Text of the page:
106. YOS, Bob,

    We are going round in circles. I notice the need for a god of the gaps to explain the big bang. You can’t have it both ways. If the big bang was a special event of creation ex nihilo then you are invoking a god of the gaps for a less inderstood physical event, you don’t use god either in a direct way to explain lightning events.

    I consider the big bang as just an event in the multiverse. Our universe is just another (albeit huge) black hole, because light cannot excape from it. The multiverse is eternal.

    About grammar: in dutch “God” is the name of the christian god, and (a) god is the general descriptive term for a powerful supernatural being, e.g.: “Zeus and God are gods”.

    If there is no beginning event, then there is no need for a creator.
    If there is a beginning event, then that doesn’t prove a creator, it just proves that the physics is incomplete.( viz. earthquakes, lightning and hurricanes)

    So you believe in invisible entities up in the sky?
    Yes, they are called black holes.

    physics is the study of the metric properties of physical matter and so cannot exist without matter.
    That’s an academic statement: likewise chemistry cannot exist without atoms. biology cannot exist without life, and ethics cannot exist without groups. Physics, chemistry, biology and ethics evolved.

    but you don’t back them up with any sort of philosophical or other reasoning
    Sincere apologies, I never had philosophical training, my other reasoning is very clear: I fundamentally don’t see the need to invoke a god for issues we cannot comprehend yet, because that is the god-of-the-gaps, who has always been a hurdle for scientific progress.

  107. Ye Olde Statisician

    July 11, 2014 at 8:17 pm

    I notice the need for a god of the gaps to explain the big bang.

    Funny. I don’t.

    If the big bang was a special event of creation ex nihilo

    It isn’t. Fr. Lemaître, who initially developed the “big bang” solution to the field equations, pointed that out at the time.

    Our universe is just another (albeit huge) black hole, because light cannot excape from it. The multiverse is eternal.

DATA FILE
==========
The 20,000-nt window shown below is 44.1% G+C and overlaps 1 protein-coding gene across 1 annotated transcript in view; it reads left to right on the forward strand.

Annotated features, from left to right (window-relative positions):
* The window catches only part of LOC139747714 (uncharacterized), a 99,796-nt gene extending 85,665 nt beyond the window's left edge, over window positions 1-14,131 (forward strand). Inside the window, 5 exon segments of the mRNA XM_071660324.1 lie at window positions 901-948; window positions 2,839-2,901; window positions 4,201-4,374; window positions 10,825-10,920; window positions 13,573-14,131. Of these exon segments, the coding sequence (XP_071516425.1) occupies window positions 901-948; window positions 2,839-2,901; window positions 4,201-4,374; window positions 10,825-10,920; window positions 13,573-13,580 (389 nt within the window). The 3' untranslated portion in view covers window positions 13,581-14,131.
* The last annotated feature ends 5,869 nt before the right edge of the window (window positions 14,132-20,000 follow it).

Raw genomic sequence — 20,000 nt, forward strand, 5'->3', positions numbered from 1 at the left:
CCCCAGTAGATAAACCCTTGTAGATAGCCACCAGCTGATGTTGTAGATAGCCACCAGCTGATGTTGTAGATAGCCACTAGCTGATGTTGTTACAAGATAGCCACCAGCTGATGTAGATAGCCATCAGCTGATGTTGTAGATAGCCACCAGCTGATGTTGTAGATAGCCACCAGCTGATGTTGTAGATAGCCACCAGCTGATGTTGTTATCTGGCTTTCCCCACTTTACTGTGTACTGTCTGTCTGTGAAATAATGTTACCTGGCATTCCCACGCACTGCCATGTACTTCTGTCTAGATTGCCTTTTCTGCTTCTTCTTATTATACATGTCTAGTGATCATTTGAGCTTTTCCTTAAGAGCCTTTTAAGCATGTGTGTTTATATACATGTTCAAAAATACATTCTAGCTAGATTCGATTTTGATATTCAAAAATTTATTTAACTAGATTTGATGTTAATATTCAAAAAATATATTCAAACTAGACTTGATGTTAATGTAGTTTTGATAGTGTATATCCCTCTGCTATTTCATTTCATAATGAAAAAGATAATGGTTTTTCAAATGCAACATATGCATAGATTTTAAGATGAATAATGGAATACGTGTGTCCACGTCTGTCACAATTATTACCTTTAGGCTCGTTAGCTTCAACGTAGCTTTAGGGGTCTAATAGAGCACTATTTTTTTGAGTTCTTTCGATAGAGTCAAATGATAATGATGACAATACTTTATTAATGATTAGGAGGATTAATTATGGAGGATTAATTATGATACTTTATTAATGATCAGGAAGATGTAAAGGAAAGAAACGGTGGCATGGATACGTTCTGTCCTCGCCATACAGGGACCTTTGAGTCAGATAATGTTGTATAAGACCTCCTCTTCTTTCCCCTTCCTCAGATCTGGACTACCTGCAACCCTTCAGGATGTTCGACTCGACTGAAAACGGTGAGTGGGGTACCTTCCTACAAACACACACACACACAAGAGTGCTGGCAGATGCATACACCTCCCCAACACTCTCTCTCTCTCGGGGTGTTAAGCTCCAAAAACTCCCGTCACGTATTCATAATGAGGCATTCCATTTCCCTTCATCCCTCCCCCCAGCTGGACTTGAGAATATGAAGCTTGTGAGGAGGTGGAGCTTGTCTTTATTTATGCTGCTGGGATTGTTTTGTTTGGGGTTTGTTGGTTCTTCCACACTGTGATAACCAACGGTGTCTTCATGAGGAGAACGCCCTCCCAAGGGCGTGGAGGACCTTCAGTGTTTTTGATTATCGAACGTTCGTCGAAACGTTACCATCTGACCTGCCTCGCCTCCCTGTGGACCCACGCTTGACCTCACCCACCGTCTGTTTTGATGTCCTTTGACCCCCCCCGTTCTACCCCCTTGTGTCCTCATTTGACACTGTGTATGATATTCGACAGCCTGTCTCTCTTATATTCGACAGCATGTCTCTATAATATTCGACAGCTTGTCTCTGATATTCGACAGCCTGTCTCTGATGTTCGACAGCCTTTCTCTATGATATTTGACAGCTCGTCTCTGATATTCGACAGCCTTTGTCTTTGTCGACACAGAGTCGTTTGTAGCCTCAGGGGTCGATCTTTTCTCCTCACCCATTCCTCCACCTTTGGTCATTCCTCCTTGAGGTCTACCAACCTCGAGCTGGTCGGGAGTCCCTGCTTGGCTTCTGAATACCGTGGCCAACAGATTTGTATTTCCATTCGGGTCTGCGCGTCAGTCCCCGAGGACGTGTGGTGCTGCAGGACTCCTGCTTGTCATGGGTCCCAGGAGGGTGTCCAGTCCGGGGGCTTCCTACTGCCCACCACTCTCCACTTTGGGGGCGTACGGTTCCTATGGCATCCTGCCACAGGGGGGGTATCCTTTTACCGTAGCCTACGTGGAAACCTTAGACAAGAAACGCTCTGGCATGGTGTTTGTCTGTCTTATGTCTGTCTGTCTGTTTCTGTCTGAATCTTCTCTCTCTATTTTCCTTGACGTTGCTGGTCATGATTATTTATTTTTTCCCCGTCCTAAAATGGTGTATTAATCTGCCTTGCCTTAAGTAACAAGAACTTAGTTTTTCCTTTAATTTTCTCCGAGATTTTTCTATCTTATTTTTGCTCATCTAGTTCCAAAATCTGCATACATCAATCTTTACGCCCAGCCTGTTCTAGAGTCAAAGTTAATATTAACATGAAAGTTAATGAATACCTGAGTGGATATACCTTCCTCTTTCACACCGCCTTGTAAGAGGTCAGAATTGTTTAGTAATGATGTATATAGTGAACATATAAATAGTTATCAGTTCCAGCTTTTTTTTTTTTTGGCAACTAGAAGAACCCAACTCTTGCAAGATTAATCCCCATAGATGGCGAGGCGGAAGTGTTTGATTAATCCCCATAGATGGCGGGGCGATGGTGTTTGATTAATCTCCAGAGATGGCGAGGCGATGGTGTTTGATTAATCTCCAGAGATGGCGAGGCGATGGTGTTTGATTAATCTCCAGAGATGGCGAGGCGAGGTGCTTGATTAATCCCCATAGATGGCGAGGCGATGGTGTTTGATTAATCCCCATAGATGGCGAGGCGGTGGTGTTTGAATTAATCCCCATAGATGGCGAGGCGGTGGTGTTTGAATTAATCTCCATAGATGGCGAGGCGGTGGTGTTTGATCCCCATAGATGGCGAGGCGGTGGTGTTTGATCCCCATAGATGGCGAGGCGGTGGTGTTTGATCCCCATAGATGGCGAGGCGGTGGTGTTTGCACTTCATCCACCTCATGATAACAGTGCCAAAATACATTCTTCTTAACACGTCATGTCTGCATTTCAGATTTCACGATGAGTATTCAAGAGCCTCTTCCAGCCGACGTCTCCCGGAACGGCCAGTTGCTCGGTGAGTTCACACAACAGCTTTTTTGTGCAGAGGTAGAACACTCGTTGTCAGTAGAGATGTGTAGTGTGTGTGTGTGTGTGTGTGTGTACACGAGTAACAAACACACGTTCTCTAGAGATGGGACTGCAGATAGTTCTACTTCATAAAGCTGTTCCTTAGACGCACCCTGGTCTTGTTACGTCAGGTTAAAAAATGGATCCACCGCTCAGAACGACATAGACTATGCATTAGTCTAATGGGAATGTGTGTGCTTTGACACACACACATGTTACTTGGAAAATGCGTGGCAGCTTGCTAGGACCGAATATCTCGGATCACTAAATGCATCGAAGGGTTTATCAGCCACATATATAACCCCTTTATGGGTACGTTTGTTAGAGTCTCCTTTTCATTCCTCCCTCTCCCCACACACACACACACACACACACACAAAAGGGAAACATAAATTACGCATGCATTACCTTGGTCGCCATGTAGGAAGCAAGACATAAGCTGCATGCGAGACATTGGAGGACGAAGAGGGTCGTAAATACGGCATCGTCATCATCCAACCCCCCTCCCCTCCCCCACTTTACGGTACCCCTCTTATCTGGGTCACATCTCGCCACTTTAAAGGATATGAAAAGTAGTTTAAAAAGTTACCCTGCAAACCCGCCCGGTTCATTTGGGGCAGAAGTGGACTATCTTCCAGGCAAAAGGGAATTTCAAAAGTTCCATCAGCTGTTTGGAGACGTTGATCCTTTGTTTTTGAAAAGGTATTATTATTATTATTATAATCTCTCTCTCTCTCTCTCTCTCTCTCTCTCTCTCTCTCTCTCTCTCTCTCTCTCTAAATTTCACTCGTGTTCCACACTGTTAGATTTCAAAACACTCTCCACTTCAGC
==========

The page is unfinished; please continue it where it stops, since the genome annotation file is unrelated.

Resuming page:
You are entitled to your religious beliefs, but if Aquinas thought to propose logical reasons for his, perhaps you can provide logical reasons for yours.

    in dutch “God” is the name of the christian god, and (a) god is the general descriptive term for a powerful supernatural being, e.g.: “Zeus and God are gods”.

    Has the Dutch language degenerated so far? The name of the Christian (and Jewish) God is “I AM.” “God” is not a name. Theologically, he is not “a powerful supernatural being,” although children, atheists, and others seem to find it a useful image. Rather, he just is being itself.

    If there is no beginning event, then there is no need for a creator.

    Why not? (cf. http://www.corpusthomisticum.org/ocm.html)

    I fundamentally don’t see the need to invoke a god for issues we cannot comprehend yet, because that is the god-of-the-gaps, who has always been a hurdle for scientific progress.

    Right. That’s why medieval Catholic theologians and natural philosophers rejected it and why science did not emerge in pagan antiquity. The pagans really did believe gods were responsible for natural phenomena.

  108. Sander van der Wal

    July 12, 2014 at 1:39 am

    @YOS

    Children believe what they are being taught to believe, and so do most adults. In Dutch Calvinism, God is portrayed as Our Father, Who is in Heaven. Clearly a person.

    Anyway, two philosophically very different religions, both calling themselves. Christianity.

  109. YOS,

    In De aeternitate mundi Aquinas sets God as axiom. Of course God is then the source of everything.

    But, for the same token one can define an eternal godless entity called “universe”.

    Eternal entities do not need causes, they simply exist.

  110. Here is something I thought of when taking the garbage out;

    All sets have rules:
    mass has physics, atoms have chemistry, life has biology, groups have ethics.

    Are these rules eternal, timeless and absolute or have they co-evolved with the set? I think the latter.

  111. Ye Olde Statisician

    July 12, 2014 at 11:28 am

    In De aeternitate mundi Aquinas sets God as axiom. Of course God is then the source of everything.